The Science and Technology Committee has published a report ahead of Nerc's council meeting tomorrow, at which the final decision on the merger will be taken, following a public consultation.
The decision was originally due in December, but widespread concern over the proposal and Nerc's concerns about the possible effects on staff morale prompted it to bring the decision forward. It is expected to be publicly announced early next week.
Nerc has argued that the merger would save money and facilitate greater scientific synergy and impact in an era in which climate change was causing polar and ocean science to merge.
But critics lamented the loss of the iconic British Antarctic Survey name and worried it could herald a downgrading of the UK's commitment to maintaining a presence in the South Atlantic.
The committee's report says it has received complaints that Nerc "has not provided an adequate evidence base to support its case for a merger, with the absence of projected cost savings being particularly notable".
"In addition, Nerc does not appear to have given adequate consideration to the British Antarctic Survey's geopolitical role," it adds.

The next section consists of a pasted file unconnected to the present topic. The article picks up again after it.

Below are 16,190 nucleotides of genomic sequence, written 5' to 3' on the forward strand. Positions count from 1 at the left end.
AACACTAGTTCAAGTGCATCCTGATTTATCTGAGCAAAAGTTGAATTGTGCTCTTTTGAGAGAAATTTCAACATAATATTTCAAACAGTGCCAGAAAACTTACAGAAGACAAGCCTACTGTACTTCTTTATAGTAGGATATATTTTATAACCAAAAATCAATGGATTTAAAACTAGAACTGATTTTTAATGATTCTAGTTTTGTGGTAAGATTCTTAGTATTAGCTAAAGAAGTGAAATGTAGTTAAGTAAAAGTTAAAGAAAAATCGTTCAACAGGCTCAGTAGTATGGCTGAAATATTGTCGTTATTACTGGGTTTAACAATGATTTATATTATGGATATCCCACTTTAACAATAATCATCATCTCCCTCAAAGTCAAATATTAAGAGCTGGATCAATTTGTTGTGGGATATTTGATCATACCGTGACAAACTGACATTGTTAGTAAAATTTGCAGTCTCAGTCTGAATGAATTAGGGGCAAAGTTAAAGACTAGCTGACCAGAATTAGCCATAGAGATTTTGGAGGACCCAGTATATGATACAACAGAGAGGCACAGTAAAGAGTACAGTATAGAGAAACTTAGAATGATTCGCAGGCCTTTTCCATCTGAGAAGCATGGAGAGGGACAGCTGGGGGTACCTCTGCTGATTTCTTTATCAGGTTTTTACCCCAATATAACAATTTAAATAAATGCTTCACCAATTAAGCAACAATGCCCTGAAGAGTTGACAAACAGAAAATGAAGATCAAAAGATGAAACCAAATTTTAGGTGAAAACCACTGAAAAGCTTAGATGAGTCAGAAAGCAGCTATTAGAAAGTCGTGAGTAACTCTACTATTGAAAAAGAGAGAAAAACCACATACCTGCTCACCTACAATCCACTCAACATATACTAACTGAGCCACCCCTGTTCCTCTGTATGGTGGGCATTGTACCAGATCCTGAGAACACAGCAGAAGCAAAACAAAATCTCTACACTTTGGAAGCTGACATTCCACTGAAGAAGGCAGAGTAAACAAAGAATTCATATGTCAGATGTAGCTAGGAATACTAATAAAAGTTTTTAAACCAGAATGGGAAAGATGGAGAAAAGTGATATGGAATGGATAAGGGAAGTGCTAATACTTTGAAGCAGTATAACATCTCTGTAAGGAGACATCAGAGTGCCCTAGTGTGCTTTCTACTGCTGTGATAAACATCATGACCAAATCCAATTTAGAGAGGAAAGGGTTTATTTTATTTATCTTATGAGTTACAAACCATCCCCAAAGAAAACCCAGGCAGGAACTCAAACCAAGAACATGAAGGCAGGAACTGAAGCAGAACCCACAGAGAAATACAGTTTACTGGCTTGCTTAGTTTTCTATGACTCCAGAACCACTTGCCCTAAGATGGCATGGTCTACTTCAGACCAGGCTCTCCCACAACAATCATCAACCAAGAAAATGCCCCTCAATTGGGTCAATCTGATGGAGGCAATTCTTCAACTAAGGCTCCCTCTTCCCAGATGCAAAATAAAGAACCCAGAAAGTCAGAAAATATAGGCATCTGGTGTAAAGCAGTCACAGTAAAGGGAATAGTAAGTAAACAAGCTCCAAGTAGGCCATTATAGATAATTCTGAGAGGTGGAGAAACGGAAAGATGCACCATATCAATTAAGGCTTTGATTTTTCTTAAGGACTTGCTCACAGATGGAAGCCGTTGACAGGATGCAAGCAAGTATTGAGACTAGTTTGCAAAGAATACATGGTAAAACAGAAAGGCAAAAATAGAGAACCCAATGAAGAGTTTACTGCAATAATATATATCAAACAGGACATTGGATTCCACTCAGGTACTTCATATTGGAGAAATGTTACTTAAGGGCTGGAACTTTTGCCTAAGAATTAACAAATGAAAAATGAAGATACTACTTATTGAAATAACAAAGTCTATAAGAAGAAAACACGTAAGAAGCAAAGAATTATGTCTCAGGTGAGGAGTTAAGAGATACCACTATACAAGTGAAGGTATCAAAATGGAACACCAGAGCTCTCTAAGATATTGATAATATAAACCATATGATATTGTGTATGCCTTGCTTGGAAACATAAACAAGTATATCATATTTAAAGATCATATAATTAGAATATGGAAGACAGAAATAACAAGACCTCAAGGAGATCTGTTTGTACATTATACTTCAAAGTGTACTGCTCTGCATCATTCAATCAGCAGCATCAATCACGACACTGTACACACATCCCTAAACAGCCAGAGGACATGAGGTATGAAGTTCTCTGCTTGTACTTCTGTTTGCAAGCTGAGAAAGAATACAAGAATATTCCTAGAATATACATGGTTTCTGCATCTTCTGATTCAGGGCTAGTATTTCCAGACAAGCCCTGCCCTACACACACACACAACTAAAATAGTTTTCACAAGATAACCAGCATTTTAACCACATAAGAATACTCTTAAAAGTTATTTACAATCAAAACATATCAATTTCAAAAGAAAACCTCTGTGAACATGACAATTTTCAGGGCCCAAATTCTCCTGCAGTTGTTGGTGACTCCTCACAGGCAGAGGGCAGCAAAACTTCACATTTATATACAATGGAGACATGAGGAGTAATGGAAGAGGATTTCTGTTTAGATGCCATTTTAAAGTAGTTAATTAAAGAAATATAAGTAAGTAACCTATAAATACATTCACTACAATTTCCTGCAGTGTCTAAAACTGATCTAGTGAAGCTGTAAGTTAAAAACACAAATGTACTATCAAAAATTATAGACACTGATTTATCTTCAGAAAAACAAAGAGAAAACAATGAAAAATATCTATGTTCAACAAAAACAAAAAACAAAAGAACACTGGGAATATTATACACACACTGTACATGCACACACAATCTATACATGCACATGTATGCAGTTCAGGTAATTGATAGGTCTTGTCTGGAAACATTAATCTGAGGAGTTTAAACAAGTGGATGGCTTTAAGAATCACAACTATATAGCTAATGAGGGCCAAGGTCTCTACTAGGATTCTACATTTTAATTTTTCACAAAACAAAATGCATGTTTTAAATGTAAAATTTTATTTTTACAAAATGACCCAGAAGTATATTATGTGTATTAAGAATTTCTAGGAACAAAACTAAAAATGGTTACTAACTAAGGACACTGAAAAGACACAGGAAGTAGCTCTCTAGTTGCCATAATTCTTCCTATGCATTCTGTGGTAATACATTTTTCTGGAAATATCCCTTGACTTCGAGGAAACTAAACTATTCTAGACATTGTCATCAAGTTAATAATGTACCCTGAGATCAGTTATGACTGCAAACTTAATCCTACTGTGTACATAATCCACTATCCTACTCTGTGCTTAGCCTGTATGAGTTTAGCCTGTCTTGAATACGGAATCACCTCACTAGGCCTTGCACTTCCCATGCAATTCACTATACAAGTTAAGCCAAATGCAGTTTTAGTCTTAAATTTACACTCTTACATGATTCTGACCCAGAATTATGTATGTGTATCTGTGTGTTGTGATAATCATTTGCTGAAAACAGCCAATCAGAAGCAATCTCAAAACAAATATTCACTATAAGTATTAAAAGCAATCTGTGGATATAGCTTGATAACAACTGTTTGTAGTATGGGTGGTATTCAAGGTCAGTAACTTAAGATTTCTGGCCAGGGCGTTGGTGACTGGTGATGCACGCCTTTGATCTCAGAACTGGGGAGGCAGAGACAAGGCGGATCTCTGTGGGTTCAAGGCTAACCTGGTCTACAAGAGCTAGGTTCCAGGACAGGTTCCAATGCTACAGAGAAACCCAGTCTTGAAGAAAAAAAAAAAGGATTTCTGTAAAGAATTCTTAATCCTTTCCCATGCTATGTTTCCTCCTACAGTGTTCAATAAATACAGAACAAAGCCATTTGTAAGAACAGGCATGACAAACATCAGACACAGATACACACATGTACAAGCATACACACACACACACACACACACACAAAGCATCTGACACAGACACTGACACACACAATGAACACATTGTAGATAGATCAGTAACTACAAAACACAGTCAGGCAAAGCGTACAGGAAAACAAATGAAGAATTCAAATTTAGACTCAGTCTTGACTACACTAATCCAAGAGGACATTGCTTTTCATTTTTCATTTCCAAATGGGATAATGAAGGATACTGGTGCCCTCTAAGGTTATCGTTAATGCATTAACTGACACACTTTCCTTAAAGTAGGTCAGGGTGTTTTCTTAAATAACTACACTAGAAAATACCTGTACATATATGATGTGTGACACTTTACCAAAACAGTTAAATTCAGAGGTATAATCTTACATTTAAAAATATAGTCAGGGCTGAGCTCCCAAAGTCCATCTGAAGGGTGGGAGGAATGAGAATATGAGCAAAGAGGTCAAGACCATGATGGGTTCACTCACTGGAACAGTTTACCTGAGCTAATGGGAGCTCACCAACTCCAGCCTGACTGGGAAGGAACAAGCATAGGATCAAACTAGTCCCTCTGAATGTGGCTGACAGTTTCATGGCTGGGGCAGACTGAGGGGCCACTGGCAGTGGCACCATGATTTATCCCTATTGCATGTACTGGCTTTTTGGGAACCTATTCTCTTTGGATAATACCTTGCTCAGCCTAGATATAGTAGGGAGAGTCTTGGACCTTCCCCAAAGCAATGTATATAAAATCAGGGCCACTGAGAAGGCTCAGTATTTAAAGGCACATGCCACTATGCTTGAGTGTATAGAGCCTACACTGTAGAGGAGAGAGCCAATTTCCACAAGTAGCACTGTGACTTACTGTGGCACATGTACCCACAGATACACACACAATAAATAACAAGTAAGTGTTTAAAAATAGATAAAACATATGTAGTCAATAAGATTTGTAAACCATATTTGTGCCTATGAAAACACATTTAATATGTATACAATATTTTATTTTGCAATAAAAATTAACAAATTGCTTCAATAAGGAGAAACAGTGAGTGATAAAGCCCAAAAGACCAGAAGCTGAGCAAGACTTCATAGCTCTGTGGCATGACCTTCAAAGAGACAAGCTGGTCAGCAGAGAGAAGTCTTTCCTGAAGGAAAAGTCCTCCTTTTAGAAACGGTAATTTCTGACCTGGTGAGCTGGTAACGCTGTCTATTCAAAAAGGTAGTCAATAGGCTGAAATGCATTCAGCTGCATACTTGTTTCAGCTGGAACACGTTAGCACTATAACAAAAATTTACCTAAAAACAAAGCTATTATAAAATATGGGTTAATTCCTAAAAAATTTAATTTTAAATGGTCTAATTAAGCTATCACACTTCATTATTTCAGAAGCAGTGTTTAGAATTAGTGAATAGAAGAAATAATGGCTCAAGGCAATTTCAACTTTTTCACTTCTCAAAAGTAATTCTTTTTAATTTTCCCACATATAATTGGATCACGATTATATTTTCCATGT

Committee chair Andrew Miller said: "Given the world-renowned and respected brand of the British Antarctic Survey it should require the strongest possible case to be made to merge it into a science institution that does not have the same iconic status."
In a hearing earlier today, Nerc chief executive Duncan Wingham told the committee that the main driver for the merger was increased scientific synergy, but added that it would save the organisation around £500,000 a year.
"That may not seem much, but we have been seeking those kinds of savings in many places...We can't not respond to the circumstances we are in [but] it is hardly something we welcome."
Nerc's flat cash budget is expected to have declined by 11 per cent in real terms by the end of the current spending period.
David Willetts, minister for universities and science, told the committee he was mindful of the Haldane principle and was reluctant to interfere in the way Nerc organised its science. He said he trusted Nerc's council to take the final decision.
But he said the research council was aware of its "dual mandate" to implement the government's commitment to maintaining the UK's "level of activity" in Antarctica, and said he had been assured that it was not under threat.
He said he was considering introducing a "discrete funding line" for Antarctic science within the science budget to prevent future anxieties.